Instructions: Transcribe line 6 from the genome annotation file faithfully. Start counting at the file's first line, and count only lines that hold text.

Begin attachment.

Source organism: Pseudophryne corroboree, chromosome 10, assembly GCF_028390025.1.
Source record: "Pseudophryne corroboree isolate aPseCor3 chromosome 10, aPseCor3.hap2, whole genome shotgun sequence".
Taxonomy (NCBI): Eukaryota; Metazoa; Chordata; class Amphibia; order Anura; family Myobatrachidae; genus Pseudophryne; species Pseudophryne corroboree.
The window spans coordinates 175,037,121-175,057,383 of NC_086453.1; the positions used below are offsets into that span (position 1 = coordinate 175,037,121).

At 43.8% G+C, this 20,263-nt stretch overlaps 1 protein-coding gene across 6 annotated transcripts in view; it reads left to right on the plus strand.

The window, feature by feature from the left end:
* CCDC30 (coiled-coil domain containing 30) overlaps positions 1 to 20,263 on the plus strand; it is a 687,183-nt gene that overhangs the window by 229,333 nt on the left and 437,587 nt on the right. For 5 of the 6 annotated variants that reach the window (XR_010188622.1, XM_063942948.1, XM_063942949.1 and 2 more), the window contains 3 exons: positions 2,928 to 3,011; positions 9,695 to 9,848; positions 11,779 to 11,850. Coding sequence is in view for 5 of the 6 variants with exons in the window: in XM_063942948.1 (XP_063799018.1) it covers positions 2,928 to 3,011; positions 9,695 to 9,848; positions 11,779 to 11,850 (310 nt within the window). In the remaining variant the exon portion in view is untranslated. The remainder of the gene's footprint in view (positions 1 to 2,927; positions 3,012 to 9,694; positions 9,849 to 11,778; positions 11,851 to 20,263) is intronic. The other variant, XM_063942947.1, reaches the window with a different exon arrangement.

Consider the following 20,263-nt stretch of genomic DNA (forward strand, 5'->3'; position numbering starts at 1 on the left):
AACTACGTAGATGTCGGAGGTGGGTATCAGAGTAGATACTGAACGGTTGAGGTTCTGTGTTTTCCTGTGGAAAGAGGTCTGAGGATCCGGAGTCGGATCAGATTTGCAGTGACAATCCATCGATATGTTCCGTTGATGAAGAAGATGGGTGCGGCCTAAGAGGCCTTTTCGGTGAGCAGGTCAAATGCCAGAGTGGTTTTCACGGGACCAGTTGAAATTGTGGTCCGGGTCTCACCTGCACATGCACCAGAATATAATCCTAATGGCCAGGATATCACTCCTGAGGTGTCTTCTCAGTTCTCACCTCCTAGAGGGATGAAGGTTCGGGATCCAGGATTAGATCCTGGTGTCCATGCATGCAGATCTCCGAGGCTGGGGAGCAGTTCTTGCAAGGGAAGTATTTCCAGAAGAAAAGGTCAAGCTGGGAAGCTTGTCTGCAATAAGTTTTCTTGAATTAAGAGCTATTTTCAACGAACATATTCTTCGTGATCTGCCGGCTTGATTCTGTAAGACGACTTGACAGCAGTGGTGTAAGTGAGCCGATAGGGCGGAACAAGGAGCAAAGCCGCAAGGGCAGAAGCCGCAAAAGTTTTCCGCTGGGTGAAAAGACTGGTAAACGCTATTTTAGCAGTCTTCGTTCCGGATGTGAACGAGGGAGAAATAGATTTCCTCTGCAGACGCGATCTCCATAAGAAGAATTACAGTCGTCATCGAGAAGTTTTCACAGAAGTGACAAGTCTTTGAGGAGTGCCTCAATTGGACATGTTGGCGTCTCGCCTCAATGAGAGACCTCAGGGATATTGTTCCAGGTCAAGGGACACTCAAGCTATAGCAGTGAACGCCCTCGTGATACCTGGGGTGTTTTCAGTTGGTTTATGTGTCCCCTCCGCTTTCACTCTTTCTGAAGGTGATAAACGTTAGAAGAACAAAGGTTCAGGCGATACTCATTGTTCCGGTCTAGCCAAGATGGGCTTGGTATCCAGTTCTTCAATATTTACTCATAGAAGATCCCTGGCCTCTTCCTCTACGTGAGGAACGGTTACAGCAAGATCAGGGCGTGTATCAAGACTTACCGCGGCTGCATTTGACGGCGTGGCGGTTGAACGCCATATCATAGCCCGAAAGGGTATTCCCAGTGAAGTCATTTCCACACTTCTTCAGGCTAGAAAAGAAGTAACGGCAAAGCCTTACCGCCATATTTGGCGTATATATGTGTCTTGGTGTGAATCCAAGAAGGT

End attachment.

The window, feature by feature from the left end: